Composer Ethel Smyth receives first Grammy nomination 90 years after work’s premiere

11 December 2020, 11:57 | Updated: 11 December 2020, 14:41

Composer Ethel Smyth receives first Grammy nomination 90 years after work’s premiere
Composer Ethel Smyth receives first Grammy nomination 90 years after work’s premiere. Picture: Getty

By Maddy Shaw Roberts

Three quarters of a century after her death, composer and political activist Ethel Smyth has received her first Grammy nod.

The trailblazing 20th-century composer, Dame Ethel Smyth, has received her first Grammy nomination 76 years after her death.

Smyth’s 1930 two-part symphony The Prison, recorded by conductor James Blachly and soloists Sarah Brailey and bass-baritone Dashon Burton, has been recognised in the Best Classical Solo Vocal Album category.

According to musicologist Dr. Liane Curtis, this is the first Grammy nomination for a composition by Smyth, who struggled her entire career to have her music judged on its merits, rather than on the basis of her gender.

Until this year, the only other historic woman composer to be nominated was Amy Beach. The belated nod is among several historical firsts for women at this year’s Awards, as they lead nominations in the four general categories for the first time.

Curtis says: “As such, this nomination has taken on new energy for advocates for Smyth and women composers in general.”

Read more: Meet Ethel Smyth, the composer who was also a suffragette >

Dame Ethel Smyth was a political activist and suffragette
Dame Ethel Smyth was a political activist and suffragette. Picture: Getty

Ethel Smyth fled home aged 19, landing in Leipzig with dreams of a composing career. Her music was greatly admired by Tchaikovsky, Brahms and Dvořák, and in 1903 she became the first woman to have an opera performed at the New York Met Opera.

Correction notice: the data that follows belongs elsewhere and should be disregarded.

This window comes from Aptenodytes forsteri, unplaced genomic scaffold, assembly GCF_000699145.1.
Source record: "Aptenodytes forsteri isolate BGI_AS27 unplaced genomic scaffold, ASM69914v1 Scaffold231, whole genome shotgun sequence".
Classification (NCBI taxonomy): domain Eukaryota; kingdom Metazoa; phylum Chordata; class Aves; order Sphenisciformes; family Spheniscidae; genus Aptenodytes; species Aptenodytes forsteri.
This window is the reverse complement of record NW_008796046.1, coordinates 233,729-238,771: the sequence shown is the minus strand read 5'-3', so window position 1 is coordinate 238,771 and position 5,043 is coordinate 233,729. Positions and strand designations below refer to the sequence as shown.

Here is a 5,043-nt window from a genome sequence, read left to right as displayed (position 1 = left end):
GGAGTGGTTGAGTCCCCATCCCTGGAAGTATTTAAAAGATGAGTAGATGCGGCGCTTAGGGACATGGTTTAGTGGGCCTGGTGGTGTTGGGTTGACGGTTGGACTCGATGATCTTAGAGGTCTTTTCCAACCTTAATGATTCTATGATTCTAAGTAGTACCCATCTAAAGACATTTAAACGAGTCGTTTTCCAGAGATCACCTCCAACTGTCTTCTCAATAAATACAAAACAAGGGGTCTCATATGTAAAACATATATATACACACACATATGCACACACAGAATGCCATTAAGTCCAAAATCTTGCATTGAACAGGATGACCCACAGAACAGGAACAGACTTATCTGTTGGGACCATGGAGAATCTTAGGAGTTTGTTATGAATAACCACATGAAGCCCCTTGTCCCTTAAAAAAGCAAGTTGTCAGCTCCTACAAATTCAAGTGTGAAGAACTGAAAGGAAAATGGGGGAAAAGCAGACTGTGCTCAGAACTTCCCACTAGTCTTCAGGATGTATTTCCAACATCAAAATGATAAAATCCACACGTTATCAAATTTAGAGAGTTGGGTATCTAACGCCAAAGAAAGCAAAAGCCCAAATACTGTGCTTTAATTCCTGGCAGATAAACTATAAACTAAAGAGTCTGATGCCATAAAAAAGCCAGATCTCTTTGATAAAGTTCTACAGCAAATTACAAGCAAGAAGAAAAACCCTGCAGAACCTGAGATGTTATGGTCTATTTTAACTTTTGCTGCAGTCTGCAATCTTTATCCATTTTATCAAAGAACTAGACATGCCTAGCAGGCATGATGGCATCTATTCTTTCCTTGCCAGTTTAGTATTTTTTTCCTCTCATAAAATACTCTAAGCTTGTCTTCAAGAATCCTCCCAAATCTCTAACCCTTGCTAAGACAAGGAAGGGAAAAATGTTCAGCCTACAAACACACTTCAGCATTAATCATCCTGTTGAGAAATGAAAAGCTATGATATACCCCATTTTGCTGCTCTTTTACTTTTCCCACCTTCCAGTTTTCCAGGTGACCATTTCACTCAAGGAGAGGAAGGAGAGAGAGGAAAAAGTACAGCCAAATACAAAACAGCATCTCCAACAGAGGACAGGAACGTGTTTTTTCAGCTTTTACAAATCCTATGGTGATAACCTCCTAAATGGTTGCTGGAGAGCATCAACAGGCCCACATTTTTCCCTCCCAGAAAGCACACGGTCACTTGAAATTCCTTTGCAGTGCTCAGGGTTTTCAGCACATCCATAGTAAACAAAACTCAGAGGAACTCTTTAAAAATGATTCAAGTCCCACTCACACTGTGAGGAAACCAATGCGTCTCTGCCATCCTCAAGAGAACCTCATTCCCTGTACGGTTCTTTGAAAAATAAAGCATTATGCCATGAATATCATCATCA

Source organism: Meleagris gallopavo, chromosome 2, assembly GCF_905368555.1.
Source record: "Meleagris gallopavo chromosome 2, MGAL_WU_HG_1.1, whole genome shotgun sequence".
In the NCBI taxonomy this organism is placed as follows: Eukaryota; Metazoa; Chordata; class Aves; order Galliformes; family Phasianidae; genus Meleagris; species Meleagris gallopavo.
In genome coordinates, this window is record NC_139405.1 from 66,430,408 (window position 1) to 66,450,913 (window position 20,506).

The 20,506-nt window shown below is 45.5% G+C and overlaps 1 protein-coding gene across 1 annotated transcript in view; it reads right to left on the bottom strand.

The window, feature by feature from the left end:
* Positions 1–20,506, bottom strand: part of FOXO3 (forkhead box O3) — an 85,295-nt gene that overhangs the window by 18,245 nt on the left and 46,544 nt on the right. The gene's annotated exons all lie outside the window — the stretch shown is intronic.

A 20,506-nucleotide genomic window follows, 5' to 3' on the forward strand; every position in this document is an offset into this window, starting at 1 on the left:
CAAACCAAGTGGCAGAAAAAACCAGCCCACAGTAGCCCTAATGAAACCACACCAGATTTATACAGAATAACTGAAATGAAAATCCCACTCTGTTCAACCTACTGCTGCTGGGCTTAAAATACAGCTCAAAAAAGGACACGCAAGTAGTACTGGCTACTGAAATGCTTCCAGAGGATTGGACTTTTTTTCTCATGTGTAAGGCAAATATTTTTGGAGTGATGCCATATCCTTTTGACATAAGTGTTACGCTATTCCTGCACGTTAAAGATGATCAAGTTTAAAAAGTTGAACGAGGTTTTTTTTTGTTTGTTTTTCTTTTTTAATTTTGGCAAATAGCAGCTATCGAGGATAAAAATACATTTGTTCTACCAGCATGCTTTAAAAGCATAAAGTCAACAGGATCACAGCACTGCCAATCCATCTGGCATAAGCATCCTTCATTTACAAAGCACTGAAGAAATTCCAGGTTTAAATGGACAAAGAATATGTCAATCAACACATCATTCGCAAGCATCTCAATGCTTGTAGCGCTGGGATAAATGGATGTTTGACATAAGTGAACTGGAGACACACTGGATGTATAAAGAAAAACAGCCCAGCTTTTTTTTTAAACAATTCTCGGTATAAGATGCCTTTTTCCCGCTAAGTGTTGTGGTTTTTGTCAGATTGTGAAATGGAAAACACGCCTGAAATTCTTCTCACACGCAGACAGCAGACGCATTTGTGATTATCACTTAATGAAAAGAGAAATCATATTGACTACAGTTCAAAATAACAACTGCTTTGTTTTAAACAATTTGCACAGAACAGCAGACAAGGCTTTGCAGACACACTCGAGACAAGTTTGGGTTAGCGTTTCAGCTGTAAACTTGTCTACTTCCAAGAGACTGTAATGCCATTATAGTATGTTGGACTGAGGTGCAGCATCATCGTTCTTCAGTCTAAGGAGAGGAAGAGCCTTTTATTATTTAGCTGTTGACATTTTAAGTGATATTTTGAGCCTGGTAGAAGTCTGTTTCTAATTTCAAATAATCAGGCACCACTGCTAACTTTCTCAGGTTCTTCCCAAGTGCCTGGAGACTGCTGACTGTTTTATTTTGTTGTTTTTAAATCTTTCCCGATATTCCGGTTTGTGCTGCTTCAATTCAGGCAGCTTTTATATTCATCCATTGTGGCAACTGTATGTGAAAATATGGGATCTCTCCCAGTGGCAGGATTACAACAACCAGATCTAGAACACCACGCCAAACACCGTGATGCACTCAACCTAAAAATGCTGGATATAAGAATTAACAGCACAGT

But she faced significant discrimination as a female composer throughout her long career, with critics saying her music was “too feminine,” or “too masculine,” or “a remarkable achievement – for a woman.” Brahms, it is reported, approved of her music but did not at first believe it had been written by a woman.

Later in life, Smyth became an active member of England’s Suffragette movement, and even went to prison for throwing a stone through an MP’s window. She also made no secret of her relationships with women, and her gender politics and sexuality were cause for attacks by critics.

Read more: 15 great classical composers who also happened to be gay >

The Prison (listen below) was released in August 2020, to coincide with the 100th anniversary of the 19th Amendment which gave women the right to vote in the United States. The idea of “the prison” has been interpreted as both an actual jail and a metaphorical one for Smyth.

Conductor James Blachly, who began work on The Prison began in 2015, said: “It is incredible that 90 years after the premiere of Ethel Smyth’s career-culminating masterpiece, she is finally receiving her first Grammy nomination.

“There are so many reasons to be inspired by her – the way she lived, all of her ‘firsts’ as a woman composer, the way she held strong against the powerful pressures of society that would not accept her work, her strength of purpose and her openness of her sexuality, her political activism, and more.

“But for me, it was the experience of conducting this piece for the first time that led me to understand – in a flash, at the downbeat of the first rehearsal – that I was conducting a work that deserves to be heard throughout the world. The moment I heard that first note in the rehearsal hall, I got shivers up and down my spine, and my life has not been the same since.”

Read more: 21 of the greatest women composers in classical music >

The Prison, out now on Chandos Records, was Smyth’s last work and her only symphony – she was 72 when she completed it in 1930. She stopped composing shortly after, due to advancing deafness.